After Madoff: Should Charities and Their Officers Become More Wary About Who Signs Their IRS Forms 990? – Installment 88
This blog series has often used Forms 990 and Forms 990-PF filed with the Internal Revenue Service (“IRS”) by public charities and private foundations, respectively, which have been victims in the Ponzi schemes of Bernard L. Madoff (“Madoff”) and others, to highlight areas where improvement in compliance may be undertaken.
Regulators seem to believe that lawyers and their law firms act like ostriches when it comes to their clients and Ponzi schemes.
The Fairness of Tracing: Ontario Court of Appeal Considers Methods of Distributing Remaining Funds to Victims of a Ponzi Scheme
In Boughner v. Greyhawk, the Ontario Court of Appeal recently considered different methods for determining how to fairly distribute comingled funds remaining from a collapsed Ponzi scheme.
The US District Court for the District of Colorado considered several motions to dismiss a class-action suit filed by plaintiff Touchtone Group, LLC to recover damages resulting from a Ponzi scheme devised by Mantria Corporation.
Claim for Aiding and Abetting Fraud Stands, Others Dismissed Against Investment Management Company Involved in Ponzi Scheme: Winick V Van Zandt
In an August 2, 2012 decision by Justice Bucaria, the court granted in part and denied in part the moving defendants’, IRA Services, Inc. and Ira Services Trust Company (the “IRA Defendants”) motion to dismiss.
This afternoon, Judge David Hittner sentenced R. Allen Stanford to 110 years in prison for his decades-long Ponzi scheme that bilked investors of over $7 billion. The court also imposed a personal money judgment of $5.9 billion. The sentence was less than half of what the Government requested, but given that Mr. Stanford is already 62, today’s sentence means that he is destined to spend the rest of his life in prison.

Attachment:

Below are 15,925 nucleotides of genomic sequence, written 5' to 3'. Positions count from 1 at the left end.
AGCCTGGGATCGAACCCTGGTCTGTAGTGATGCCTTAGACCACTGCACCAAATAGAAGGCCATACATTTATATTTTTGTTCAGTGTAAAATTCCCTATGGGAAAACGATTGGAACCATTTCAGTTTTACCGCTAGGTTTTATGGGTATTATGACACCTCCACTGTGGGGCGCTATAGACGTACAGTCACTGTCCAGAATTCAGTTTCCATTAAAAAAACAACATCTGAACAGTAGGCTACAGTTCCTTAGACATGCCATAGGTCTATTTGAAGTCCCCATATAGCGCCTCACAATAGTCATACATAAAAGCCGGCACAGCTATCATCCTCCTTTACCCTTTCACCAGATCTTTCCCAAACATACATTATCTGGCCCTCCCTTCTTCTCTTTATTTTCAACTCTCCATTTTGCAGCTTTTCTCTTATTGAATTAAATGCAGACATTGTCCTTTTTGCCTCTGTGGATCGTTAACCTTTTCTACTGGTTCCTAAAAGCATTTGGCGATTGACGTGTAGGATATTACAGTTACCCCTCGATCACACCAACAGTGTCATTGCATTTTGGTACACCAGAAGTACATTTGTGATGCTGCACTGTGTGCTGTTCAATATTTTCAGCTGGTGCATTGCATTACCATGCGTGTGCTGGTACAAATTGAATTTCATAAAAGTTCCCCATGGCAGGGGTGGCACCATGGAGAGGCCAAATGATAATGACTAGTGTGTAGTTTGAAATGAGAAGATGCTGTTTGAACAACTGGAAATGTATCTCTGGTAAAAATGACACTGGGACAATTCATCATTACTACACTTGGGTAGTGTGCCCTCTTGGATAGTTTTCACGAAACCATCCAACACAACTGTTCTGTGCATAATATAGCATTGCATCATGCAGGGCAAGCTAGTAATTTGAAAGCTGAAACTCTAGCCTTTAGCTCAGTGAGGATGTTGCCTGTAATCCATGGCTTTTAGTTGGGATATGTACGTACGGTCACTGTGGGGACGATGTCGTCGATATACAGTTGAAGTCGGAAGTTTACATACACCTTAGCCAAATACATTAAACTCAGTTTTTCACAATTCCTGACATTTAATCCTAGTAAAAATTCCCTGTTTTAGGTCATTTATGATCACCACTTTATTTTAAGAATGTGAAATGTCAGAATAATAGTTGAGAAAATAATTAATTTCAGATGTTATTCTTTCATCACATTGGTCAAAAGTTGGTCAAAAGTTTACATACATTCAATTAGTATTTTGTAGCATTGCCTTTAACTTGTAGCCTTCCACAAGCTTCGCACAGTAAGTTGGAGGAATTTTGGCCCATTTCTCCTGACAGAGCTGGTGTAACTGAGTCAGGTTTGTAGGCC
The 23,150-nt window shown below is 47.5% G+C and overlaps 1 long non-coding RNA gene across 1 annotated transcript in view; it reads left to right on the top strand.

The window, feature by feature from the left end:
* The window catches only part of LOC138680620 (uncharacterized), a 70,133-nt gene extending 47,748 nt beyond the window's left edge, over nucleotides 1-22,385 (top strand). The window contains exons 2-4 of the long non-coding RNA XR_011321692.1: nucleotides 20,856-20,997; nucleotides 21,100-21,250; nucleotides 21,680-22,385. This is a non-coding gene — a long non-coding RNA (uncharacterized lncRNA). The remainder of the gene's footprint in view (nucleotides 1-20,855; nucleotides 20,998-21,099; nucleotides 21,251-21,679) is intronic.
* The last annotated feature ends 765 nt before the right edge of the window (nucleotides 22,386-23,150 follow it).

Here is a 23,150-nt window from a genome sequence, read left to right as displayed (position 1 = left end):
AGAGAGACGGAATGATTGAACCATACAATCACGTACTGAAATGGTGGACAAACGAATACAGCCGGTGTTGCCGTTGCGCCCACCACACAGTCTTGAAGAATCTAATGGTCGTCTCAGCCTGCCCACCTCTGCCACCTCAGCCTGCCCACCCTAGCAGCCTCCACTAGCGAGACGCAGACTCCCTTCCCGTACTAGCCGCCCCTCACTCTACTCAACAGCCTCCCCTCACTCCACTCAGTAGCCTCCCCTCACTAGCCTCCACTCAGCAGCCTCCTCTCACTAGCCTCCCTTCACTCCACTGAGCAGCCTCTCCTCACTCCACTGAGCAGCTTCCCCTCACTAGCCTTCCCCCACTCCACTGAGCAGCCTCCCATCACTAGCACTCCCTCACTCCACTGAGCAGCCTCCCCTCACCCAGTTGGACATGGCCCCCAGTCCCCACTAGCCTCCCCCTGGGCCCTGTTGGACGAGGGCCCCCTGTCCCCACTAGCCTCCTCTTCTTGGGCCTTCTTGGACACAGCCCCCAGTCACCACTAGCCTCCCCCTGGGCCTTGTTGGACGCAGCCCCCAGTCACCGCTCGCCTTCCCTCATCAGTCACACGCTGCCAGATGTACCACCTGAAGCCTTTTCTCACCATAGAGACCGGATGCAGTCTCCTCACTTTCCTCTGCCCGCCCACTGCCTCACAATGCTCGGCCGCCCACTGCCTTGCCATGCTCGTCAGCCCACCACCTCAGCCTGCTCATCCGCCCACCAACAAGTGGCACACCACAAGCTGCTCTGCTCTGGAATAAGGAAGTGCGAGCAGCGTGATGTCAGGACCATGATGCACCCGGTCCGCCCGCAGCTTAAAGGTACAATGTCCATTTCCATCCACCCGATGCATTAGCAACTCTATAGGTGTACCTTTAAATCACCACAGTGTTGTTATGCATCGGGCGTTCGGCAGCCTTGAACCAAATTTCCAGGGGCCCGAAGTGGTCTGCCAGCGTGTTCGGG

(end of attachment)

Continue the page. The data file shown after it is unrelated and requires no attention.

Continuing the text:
The U.S. Court of Appeals for the Tenth Circuit recently addressed the question of when a defendant can withdraw an invocation of the Fifth Amendment right to refrain from making self-incriminating statements. Defendant Brian Smart was a fund manager accused by the Securities and Exchange Commission of operating a Ponzi scheme. During the SEC’s initial investigation and again later in the litigation discovery process, Smart invoked the Fifth Amendment and refused to answer the SEC’s questions.
As you probably know by now, Ponzi schemes, once rarely touched by the SEC’s Enforcement Division, have become fairly commonplace. It now appears that the SEC and the North Carolina Securities Division have teamed up in addressing one, or at least have taken parallel paths in doing so.
Picard/Wilpons/Mets – Friday the 13th Becomes a Propitious Day for the Mets Ownership – Installment 74
Shortly before midnight last night Adam Rubin of ESPN reported that Madoff Trustee Irving Picard had filed court papers seeking approval of the settlement (the “Settlement”), which was reached on March 19, 2012 with numerous defendants, constituting the Wilpon-Katz-Mets individual, business, family trust and charitable interests (the “Wilpons”).